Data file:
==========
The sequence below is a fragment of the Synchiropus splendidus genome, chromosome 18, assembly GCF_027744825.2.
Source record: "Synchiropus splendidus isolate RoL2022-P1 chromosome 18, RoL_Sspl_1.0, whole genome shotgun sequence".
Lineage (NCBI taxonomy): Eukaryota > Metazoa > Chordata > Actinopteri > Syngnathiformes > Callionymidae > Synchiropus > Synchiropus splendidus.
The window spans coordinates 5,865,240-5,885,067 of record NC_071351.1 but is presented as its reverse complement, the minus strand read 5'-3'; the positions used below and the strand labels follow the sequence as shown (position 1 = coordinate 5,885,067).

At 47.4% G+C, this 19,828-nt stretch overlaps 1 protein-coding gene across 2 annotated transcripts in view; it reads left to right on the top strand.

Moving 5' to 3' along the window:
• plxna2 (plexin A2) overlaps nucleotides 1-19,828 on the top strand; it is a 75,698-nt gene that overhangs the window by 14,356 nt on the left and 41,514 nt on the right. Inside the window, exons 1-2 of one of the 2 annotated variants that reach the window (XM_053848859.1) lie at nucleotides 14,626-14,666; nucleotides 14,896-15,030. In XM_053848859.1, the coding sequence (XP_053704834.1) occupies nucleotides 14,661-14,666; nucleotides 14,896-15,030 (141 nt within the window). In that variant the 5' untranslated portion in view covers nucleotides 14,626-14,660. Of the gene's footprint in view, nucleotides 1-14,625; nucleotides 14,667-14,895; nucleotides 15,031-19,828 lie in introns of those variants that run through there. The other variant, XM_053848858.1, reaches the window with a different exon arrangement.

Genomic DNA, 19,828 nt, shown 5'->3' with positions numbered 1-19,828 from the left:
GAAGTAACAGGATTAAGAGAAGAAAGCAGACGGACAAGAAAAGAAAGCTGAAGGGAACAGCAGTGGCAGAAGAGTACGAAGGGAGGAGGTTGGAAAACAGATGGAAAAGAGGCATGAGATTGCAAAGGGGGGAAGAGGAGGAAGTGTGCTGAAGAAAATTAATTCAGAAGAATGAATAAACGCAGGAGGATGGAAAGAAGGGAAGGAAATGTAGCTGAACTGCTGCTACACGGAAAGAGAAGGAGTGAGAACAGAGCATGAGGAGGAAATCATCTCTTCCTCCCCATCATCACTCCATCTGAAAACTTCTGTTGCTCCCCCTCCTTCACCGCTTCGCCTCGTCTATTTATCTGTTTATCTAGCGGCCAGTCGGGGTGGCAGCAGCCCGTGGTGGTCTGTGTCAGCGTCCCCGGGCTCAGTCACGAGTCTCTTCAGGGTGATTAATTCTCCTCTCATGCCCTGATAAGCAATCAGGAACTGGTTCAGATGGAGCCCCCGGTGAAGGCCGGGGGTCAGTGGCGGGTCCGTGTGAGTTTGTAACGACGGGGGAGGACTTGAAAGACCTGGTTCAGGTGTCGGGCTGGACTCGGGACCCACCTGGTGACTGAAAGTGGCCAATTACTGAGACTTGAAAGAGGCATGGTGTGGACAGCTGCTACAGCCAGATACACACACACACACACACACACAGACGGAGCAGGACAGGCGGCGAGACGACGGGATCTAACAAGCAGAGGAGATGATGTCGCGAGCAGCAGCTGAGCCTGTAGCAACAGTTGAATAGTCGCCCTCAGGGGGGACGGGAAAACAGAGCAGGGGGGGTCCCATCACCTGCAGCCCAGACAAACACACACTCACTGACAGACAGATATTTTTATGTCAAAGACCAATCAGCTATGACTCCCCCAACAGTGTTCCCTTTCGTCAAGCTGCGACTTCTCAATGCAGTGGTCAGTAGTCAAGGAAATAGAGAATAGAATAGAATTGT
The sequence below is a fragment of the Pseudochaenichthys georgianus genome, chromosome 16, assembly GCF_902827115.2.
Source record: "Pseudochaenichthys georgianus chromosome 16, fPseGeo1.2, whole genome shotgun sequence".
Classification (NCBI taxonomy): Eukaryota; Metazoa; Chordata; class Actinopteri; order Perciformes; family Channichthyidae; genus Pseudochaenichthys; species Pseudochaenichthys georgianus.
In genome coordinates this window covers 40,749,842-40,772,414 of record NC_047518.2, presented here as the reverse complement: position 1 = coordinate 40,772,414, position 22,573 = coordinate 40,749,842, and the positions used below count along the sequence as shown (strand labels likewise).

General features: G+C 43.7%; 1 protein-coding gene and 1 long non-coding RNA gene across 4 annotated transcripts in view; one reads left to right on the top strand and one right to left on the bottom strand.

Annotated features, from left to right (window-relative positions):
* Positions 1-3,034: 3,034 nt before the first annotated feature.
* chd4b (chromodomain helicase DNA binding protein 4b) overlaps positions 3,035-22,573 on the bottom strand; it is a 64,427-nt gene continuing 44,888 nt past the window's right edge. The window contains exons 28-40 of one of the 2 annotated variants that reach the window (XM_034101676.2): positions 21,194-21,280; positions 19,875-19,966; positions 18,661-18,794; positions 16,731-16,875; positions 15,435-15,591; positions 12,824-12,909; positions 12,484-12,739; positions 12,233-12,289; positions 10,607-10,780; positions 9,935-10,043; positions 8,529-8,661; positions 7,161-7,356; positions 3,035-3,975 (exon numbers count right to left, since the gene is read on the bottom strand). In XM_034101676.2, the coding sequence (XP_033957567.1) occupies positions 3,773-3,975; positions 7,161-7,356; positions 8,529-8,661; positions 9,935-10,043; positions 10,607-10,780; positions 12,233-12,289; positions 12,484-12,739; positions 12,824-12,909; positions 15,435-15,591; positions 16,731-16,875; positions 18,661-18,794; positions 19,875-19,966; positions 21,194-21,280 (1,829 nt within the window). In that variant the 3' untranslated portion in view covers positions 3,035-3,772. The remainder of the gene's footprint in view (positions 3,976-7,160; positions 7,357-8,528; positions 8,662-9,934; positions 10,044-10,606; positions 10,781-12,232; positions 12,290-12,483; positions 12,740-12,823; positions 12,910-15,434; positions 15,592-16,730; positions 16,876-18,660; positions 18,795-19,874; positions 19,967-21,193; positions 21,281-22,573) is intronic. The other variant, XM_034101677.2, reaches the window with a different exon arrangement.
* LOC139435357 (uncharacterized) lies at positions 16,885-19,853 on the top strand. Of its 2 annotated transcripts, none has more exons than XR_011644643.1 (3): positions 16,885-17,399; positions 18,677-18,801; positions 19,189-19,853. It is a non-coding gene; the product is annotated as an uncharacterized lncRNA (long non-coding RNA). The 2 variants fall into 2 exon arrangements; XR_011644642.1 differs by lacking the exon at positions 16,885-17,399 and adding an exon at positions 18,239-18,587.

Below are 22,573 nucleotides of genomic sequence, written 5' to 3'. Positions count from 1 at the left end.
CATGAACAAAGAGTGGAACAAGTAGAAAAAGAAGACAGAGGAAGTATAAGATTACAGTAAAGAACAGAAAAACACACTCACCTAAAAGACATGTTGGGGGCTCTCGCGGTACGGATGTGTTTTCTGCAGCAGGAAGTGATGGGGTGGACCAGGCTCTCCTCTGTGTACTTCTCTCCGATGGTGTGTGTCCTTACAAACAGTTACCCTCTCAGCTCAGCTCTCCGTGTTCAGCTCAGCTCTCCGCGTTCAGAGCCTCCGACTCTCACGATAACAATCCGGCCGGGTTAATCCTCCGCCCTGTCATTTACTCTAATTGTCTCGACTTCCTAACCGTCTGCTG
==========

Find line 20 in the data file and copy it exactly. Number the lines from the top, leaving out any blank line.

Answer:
CATGAACAAAGAGTGGAACAAGTAGAAAAAGAAGACAGAGGAAGTATAAGATTACAGTAAAGAACAGAAAAACACACTCACCTAAAAGACATGTTGGGGGCTCTCGCGGTACGGATGTGTTTTCTGCAGCAGGAAGTGATGGGGTGGACCAGGCTCTCCTCTGTGTACTTCTCTCCGATGGTGTGTGTCCTTACAAACAGTTACCCTCTCAGCTCAGCTCTCCGTGTTCAGCTCAGCTCTCCGCGTTCAGAGCCTCCGACTCTCACGATAACAATCCGGCCGGGTTAATCCTCCGCCCTGTCATTTACTCTAATTGTCTCGACTTCCTAACCGTCTGCTG